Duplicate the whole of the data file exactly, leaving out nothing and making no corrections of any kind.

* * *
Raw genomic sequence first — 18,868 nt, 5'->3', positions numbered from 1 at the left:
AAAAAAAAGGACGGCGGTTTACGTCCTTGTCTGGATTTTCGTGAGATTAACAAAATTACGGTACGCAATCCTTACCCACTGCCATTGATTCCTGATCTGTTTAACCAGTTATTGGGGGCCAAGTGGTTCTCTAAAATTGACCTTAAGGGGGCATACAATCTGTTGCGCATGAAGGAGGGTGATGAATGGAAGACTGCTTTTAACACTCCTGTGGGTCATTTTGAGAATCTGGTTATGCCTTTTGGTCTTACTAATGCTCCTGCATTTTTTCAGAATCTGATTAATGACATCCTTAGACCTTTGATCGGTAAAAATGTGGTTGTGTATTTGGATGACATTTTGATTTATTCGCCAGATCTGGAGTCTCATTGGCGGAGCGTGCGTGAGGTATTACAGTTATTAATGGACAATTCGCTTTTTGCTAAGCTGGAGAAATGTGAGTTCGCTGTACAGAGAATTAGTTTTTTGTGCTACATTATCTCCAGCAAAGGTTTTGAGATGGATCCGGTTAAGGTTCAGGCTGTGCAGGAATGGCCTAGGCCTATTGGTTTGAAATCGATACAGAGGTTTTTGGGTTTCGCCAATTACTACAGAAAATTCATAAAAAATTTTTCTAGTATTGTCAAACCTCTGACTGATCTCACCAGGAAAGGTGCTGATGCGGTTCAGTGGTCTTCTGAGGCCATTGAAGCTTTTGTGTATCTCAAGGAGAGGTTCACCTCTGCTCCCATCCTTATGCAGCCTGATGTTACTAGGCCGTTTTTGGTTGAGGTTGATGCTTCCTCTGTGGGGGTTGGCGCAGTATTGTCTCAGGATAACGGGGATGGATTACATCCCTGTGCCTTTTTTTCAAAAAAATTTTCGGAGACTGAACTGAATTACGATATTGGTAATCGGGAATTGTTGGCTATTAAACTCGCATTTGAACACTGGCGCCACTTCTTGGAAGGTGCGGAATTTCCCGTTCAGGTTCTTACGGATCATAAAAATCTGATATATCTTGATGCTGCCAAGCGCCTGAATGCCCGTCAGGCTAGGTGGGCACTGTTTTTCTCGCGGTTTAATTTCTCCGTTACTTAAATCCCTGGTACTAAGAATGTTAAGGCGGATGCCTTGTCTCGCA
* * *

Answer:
Raw genomic sequence first — 18,868 nt, 5'->3', positions numbered from 1 at the left:
AAAAAAAAGGACGGCGGTTTACGTCCTTGTCTGGATTTTCGTGAGATTAACAAAATTACGGTACGCAATCCTTACCCACTGCCATTGATTCCTGATCTGTTTAACCAGTTATTGGGGGCCAAGTGGTTCTCTAAAATTGACCTTAAGGGGGCATACAATCTGTTGCGCATGAAGGAGGGTGATGAATGGAAGACTGCTTTTAACACTCCTGTGGGTCATTTTGAGAATCTGGTTATGCCTTTTGGTCTTACTAATGCTCCTGCATTTTTTCAGAATCTGATTAATGACATCCTTAGACCTTTGATCGGTAAAAATGTGGTTGTGTATTTGGATGACATTTTGATTTATTCGCCAGATCTGGAGTCTCATTGGCGGAGCGTGCGTGAGGTATTACAGTTATTAATGGACAATTCGCTTTTTGCTAAGCTGGAGAAATGTGAGTTCGCTGTACAGAGAATTAGTTTTTTGTGCTACATTATCTCCAGCAAAGGTTTTGAGATGGATCCGGTTAAGGTTCAGGCTGTGCAGGAATGGCCTAGGCCTATTGGTTTGAAATCGATACAGAGGTTTTTGGGTTTCGCCAATTACTACAGAAAATTCATAAAAAATTTTTCTAGTATTGTCAAACCTCTGACTGATCTCACCAGGAAAGGTGCTGATGCGGTTCAGTGGTCTTCTGAGGCCATTGAAGCTTTTGTGTATCTCAAGGAGAGGTTCACCTCTGCTCCCATCCTTATGCAGCCTGATGTTACTAGGCCGTTTTTGGTTGAGGTTGATGCTTCCTCTGTGGGGGTTGGCGCAGTATTGTCTCAGGATAACGGGGATGGATTACATCCCTGTGCCTTTTTTTCAAAAAAATTTTCGGAGACTGAACTGAATTACGATATTGGTAATCGGGAATTGTTGGCTATTAAACTCGCATTTGAACACTGGCGCCACTTCTTGGAAGGTGCGGAATTTCCCGTTCAGGTTCTTACGGATCATAAAAATCTGATATATCTTGATGCTGCCAAGCGCCTGAATGCCCGTCAGGCTAGGTGGGCACTGTTTTTCTCGCGGTTTAATTTCTCCGTTACTTAAATCCCTGGTACTAAGAATGTTAAGGCGGATGCCTTGTCTCGCA